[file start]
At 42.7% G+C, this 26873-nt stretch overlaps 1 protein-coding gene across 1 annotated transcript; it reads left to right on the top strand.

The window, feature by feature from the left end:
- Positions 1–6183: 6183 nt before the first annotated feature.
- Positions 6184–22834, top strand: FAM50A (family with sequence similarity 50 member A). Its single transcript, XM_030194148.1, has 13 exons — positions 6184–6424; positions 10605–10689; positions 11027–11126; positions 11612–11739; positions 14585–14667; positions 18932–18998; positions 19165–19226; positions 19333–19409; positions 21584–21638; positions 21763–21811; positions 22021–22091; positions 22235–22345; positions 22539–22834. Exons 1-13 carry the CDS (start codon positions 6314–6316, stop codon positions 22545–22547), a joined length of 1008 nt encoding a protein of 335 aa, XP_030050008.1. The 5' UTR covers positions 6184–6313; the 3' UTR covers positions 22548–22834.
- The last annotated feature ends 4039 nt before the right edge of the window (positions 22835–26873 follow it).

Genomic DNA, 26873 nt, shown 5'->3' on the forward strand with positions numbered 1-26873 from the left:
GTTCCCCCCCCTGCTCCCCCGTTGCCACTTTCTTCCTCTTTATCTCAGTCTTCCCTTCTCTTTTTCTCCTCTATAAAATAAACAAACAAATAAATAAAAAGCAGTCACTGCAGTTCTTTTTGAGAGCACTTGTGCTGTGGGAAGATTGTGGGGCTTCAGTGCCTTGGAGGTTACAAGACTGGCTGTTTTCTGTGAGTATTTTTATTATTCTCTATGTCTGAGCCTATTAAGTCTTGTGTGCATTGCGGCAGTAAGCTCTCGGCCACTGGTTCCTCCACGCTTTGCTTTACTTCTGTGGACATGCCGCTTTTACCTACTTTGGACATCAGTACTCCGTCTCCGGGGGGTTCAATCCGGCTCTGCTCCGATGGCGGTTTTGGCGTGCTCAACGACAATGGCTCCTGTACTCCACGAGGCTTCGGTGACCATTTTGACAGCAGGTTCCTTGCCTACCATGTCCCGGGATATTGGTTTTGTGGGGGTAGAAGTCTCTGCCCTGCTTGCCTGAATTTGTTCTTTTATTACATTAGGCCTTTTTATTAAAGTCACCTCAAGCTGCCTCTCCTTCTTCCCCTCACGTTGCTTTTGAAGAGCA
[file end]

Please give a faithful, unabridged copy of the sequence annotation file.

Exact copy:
At 42.7% G+C, this 26873-nt stretch overlaps 1 protein-coding gene across 1 annotated transcript; it reads left to right on the top strand.

The window, feature by feature from the left end:
- Positions 1–6183: 6183 nt before the first annotated feature.
- Positions 6184–22834, top strand: FAM50A (family with sequence similarity 50 member A). Its single transcript, XM_030194148.1, has 13 exons — positions 6184–6424; positions 10605–10689; positions 11027–11126; positions 11612–11739; positions 14585–14667; positions 18932–18998; positions 19165–19226; positions 19333–19409; positions 21584–21638; positions 21763–21811; positions 22021–22091; positions 22235–22345; positions 22539–22834. Exons 1-13 carry the CDS (start codon positions 6314–6316, stop codon positions 22545–22547), a joined length of 1008 nt encoding a protein of 335 aa, XP_030050008.1. The 5' UTR covers positions 6184–6313; the 3' UTR covers positions 22548–22834.
- The last annotated feature ends 4039 nt before the right edge of the window (positions 22835–26873 follow it).

Genomic DNA, 26873 nt, shown 5'->3' on the forward strand with positions numbered 1-26873 from the left:
GTTCCCCCCCCTGCTCCCCCGTTGCCACTTTCTTCCTCTTTATCTCAGTCTTCCCTTCTCTTTTTCTCCTCTATAAAATAAACAAACAAATAAATAAAAAGCAGTCACTGCAGTTCTTTTTGAGAGCACTTGTGCTGTGGGAAGATTGTGGGGCTTCAGTGCCTTGGAGGTTACAAGACTGGCTGTTTTCTGTGAGTATTTTTATTATTCTCTATGTCTGAGCCTATTAAGTCTTGTGTGCATTGCGGCAGTAAGCTCTCGGCCACTGGTTCCTCCACGCTTTGCTTTACTTCTGTGGACATGCCGCTTTTACCTACTTTGGACATCAGTACTCCGTCTCCGGGGGGTTCAATCCGGCTCTGCTCCGATGGCGGTTTTGGCGTGCTCAACGACAATGGCTCCTGTACTCCACGAGGCTTCGGTGACCATTTTGACAGCAGGTTCCTTGCCTACCATGTCCCGGGATATTGGTTTTGTGGGGGTAGAAGTCTCTGCCCTGCTTGCCTGAATTTGTTCTTTTATTACATTAGGCCTTTTTATTAAAGTCACCTCAAGCTGCCTCTCCTTCTTCCCCTCACGTTGCTTTTGAAGAGCA